Sunday, September 6, 2009

Peace of Advice

Jack finally tracked Beth down in the kitchens, her hair hidden beneath a hairnet, her hands clad in oversized plastic gloves, helping Hannah make cloverleaf rolls.

“Hey,” Jack said.

The girl looked up, eyes bright as she smiled. “Hey!”

“Have you been doing this all day?” he asked, looking at the tall rack of trays ready to go in the oven.

“Not all day. We made pies earlier. But now they say we’re going to need more rolls.”

“Well, Mrs. Clemmons says it’s time for a break,” Jack said. “And it’s about dinner time so…”

Beth looked over at Hannah, who waved her away with a plastic-gloved hand. “Go. Eat before you fall over. And don’t forget your pills.”

Her smile dimmed a little. She peeled off the gloves and apron, and once they reached the kitchen doors, she tugged off the hairnet.

Empty but for the students setting up tables, chairs, and setting places, the main hall seemed open and empty. The clattering of the work echoed from the tall ceiling, bouncing off the far corners of the room.

The first few people came in shortly after lunch. Mrs. Clemmons wouldn’t think to have them wait outside in the cold, and welcomed them in. Some took the offered remnants of the lunch deli trays, while others simply came in to sit in the warmth. Beth was amazed when several of the men and women appeared in the kitchens, hair up in nets, plastic aprons wrapped around worn clothing. One older man chopped vegetables with a steady, familiar motion. A woman in a coat with holes in the elbows worked at a pile of dough with a rolling pin.

“We take all the help we can get,” Mrs. Clemmons had said. “And some of our visitors are far too proud to just take a meal without giving something back.”

The sun long set, the main hall was full to bursting. Nearly every seat was taken. People lined the walls, plates in hand. Jack and Beth joined the line along the far wall.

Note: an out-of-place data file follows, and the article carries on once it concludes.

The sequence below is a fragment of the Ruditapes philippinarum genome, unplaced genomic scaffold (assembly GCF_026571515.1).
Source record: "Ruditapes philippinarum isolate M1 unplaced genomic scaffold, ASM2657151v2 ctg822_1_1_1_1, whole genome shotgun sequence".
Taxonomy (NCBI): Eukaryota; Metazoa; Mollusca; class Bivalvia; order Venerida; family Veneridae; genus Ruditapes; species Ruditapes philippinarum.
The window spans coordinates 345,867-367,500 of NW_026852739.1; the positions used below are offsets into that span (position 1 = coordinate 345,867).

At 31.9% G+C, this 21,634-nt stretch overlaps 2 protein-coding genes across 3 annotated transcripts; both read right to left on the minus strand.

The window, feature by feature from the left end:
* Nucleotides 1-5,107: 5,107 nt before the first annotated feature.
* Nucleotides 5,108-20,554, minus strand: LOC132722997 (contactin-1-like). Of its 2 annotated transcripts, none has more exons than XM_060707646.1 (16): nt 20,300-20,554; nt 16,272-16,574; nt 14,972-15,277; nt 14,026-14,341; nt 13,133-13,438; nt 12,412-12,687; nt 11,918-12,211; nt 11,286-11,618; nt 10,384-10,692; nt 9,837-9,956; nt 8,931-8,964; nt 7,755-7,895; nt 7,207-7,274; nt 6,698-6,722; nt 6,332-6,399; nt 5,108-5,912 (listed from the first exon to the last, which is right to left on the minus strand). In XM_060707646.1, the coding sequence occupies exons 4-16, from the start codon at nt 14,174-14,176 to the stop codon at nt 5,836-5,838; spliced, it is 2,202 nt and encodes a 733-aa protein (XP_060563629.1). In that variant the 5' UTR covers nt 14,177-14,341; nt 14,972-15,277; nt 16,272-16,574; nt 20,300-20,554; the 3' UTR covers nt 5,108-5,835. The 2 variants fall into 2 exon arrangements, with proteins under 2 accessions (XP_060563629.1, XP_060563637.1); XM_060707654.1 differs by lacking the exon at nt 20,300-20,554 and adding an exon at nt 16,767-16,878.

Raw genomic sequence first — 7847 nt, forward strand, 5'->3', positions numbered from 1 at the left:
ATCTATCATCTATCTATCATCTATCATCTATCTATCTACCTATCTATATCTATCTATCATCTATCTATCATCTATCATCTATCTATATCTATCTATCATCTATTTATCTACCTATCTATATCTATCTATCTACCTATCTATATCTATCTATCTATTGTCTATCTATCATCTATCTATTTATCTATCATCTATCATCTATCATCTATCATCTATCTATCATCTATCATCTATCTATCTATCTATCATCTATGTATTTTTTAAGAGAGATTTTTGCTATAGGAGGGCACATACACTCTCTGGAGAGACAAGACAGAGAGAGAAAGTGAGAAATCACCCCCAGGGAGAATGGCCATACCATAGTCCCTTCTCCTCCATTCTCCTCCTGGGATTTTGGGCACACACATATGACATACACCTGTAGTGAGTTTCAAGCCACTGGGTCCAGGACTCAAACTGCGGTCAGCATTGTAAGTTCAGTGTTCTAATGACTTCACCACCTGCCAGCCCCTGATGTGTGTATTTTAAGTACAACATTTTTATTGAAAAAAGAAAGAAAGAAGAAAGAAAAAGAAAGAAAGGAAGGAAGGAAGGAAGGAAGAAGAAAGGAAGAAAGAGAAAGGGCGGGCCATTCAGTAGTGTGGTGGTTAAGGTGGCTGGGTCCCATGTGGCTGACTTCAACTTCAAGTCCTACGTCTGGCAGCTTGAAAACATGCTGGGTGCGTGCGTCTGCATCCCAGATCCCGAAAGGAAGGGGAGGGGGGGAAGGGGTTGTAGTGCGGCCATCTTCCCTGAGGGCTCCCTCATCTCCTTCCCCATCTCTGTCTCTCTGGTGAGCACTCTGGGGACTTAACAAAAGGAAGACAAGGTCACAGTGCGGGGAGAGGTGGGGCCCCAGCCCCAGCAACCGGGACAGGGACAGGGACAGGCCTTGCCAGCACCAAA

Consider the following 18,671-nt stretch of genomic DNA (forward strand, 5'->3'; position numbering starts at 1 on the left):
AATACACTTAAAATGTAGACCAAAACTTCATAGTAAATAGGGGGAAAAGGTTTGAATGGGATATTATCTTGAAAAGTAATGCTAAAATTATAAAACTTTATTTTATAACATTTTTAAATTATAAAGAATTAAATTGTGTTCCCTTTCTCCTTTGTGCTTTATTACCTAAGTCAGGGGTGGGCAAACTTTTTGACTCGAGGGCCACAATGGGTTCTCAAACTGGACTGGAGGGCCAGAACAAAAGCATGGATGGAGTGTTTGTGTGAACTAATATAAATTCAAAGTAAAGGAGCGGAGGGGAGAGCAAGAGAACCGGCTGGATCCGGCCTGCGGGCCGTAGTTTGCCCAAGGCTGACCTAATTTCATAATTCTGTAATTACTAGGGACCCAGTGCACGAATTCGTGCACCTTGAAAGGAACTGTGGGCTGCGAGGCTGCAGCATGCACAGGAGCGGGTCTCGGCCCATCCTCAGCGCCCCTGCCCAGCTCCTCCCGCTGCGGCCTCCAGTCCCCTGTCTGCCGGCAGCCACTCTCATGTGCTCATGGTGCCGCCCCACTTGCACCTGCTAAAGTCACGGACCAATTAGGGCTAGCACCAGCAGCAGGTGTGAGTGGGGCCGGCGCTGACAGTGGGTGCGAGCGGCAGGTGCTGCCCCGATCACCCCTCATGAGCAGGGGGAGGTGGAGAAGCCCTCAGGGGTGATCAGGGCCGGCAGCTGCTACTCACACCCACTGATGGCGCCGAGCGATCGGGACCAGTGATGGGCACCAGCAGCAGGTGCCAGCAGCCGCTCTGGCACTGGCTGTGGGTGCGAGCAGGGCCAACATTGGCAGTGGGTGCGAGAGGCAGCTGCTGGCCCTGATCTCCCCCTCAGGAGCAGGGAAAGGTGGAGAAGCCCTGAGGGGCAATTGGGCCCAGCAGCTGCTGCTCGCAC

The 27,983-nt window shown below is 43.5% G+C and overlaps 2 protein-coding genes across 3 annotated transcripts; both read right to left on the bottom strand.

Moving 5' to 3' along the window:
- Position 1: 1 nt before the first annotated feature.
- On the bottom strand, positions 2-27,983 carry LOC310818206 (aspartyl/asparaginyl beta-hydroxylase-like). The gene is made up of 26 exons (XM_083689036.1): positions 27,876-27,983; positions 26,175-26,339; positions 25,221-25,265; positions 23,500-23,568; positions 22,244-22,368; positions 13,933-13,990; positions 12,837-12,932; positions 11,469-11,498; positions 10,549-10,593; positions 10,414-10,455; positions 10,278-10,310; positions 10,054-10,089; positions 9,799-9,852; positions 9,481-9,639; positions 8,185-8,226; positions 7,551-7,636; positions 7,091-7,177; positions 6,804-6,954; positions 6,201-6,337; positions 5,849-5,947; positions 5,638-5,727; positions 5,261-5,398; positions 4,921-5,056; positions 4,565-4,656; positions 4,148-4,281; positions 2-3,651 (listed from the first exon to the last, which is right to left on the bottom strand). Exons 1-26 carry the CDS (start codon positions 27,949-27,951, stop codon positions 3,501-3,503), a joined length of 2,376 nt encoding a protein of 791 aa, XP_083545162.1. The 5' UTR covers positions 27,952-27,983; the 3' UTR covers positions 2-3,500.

On the stage behind them, a group of a dozen carolers from the high school could barely be heard above the dull roar of hundreds enjoying a hot meal and the company.

The other students and adults serving kept the line moving, and it didn’t take as long as Beth would have thought to get through the line, plate laden with turkey, dressing, mashed potatoes, vegetables.

They made their way along the wall to two open seats along the back corner. They sat across from a grizzled old man who glanced up as they sat, nodded, then went back to his plate.

Charlotte came by just then, pushing a cart laden with cups and pitchers. She placed two large cups in front of them, filled with something clear and fizzy. Then she put another cup in front of Beth, and filled it with water.

She did it all wordlessly, winked at Jack, and moved on to the next row of tables.

Beth’s shoulders slumped as Jack pulled a plastic pill bottle from his pocket. It was labeled “PM.” He twisted the lid off, and held the bottle out to Beth, who only reluctantly put out her hand. Jack tapped the first pill into it.

“I don’t like these. They make me all jumpy.”

“You’ve been jumpy all week. What’s a few more hours?” Jack tapped the next pill into her hand after she washed the first down.

“This one gives me a headache.”

“Don’t worry. There’s a pain reliever in here, too, somewhere.”

Beth narrowed her eyes at Jack as he grinned, and washed down the next pill. And the next. And the ones after that.

“I don’t need that one,” Beth said, poking the long yellow pill. “I feel just fine.”

“Mom put it in the bottle, so you take it.”

“Like pulling teeth, isn’t it, my boy?” the old man asked, from across the table.

Jack nodded. The old man smiled.

“Reminds me of when I would go round and round with the wife, trying to get her to take her medicines. That was probably more years ago then you’ve even been alive. Young lady? A word of advice?”

Beth looked up at the man, and he settled faded gray eyes on hers, leaning forward slightly.

“If you won’t take them for yourself, then take them for him.” The old man pointed his fork at Jack. “Sometimes the best medicine is putting the minds of the ones you love at ease.”

“The— we’re not….” Beth stammered, blushing.

“He wouldn’t be feeding you that pharmacy if he didn’t care,” the old man said.

Beth glanced over at Jack, but he had his eyes carefully on his plate, concentrating on cutting a slice of turkey.

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